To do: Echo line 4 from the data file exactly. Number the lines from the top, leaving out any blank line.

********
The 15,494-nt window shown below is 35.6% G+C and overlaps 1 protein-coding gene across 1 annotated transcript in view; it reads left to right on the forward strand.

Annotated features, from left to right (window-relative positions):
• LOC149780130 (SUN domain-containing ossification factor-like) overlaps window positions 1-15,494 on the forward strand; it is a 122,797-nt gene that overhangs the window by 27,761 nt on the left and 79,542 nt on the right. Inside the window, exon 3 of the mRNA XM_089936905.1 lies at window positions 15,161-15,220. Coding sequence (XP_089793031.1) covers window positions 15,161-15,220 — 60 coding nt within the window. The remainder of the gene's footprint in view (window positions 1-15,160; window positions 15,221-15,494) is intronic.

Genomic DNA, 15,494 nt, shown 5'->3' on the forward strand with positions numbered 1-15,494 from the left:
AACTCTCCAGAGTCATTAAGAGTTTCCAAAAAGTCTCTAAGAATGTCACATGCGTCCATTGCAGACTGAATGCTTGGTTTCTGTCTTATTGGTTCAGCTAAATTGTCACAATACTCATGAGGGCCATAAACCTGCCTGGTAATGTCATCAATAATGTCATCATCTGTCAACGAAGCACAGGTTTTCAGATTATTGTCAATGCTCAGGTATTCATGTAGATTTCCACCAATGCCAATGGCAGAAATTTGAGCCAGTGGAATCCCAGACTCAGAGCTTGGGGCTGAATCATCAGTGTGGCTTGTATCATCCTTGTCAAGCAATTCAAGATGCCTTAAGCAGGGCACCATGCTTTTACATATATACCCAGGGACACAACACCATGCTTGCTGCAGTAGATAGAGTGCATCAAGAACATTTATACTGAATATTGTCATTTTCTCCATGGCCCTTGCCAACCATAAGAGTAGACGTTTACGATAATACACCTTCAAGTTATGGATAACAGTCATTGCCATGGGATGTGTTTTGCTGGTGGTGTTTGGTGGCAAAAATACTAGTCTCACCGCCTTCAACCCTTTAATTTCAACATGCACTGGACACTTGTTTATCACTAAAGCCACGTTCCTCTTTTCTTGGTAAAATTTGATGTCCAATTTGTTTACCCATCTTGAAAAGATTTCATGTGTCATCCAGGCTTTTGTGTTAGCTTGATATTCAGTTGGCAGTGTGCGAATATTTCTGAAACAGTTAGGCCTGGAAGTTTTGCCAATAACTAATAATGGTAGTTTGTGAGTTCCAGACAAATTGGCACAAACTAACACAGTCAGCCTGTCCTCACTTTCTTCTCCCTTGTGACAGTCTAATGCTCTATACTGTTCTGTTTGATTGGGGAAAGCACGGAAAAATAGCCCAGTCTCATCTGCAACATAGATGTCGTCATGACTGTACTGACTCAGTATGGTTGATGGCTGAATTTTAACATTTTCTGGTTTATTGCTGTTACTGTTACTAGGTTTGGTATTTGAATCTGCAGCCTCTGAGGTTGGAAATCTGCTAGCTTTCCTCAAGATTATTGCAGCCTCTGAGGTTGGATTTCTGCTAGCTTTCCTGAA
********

Genomic DNA, 15,494 nt, shown 5'->3' on the forward strand with positions numbered 1-15,494 from the left: